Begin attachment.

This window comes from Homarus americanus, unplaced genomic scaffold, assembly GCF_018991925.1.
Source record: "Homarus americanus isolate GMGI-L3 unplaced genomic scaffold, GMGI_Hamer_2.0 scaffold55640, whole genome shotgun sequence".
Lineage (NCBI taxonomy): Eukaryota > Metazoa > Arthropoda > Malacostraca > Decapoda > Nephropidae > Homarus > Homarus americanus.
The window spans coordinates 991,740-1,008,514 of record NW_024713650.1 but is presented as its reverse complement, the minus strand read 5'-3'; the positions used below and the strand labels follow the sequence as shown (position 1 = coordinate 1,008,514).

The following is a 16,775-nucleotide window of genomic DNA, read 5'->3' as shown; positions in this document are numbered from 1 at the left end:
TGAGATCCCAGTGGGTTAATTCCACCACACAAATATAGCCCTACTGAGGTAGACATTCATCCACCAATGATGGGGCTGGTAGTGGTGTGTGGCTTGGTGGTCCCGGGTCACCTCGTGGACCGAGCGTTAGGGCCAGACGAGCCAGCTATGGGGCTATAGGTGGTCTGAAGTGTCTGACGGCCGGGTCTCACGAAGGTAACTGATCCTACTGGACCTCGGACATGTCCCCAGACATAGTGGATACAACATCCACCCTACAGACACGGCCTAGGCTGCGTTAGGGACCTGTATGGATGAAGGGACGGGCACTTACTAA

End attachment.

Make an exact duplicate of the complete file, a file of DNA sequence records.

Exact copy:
This window comes from Homarus americanus, unplaced genomic scaffold, assembly GCF_018991925.1.
Source record: "Homarus americanus isolate GMGI-L3 unplaced genomic scaffold, GMGI_Hamer_2.0 scaffold55640, whole genome shotgun sequence".
Lineage (NCBI taxonomy): Eukaryota > Metazoa > Arthropoda > Malacostraca > Decapoda > Nephropidae > Homarus > Homarus americanus.
The window spans coordinates 991,740-1,008,514 of record NW_024713650.1 but is presented as its reverse complement, the minus strand read 5'-3'; the positions used below and the strand labels follow the sequence as shown (position 1 = coordinate 1,008,514).

The following is a 16,775-nucleotide window of genomic DNA, read 5'->3' as shown; positions in this document are numbered from 1 at the left end:
TGAGATCCCAGTGGGTTAATTCCACCACACAAATATAGCCCTACTGAGGTAGACATTCATCCACCAATGATGGGGCTGGTAGTGGTGTGTGGCTTGGTGGTCCCGGGTCACCTCGTGGACCGAGCGTTAGGGCCAGACGAGCCAGCTATGGGGCTATAGGTGGTCTGAAGTGTCTGACGGCCGGGTCTCACGAAGGTAACTGATCCTACTGGACCTCGGACATGTCCCCAGACATAGTGGATACAACATCCACCCTACAGACACGGCCTAGGCTGCGTTAGGGACCTGTATGGATGAAGGGACGGGCACTTACTAA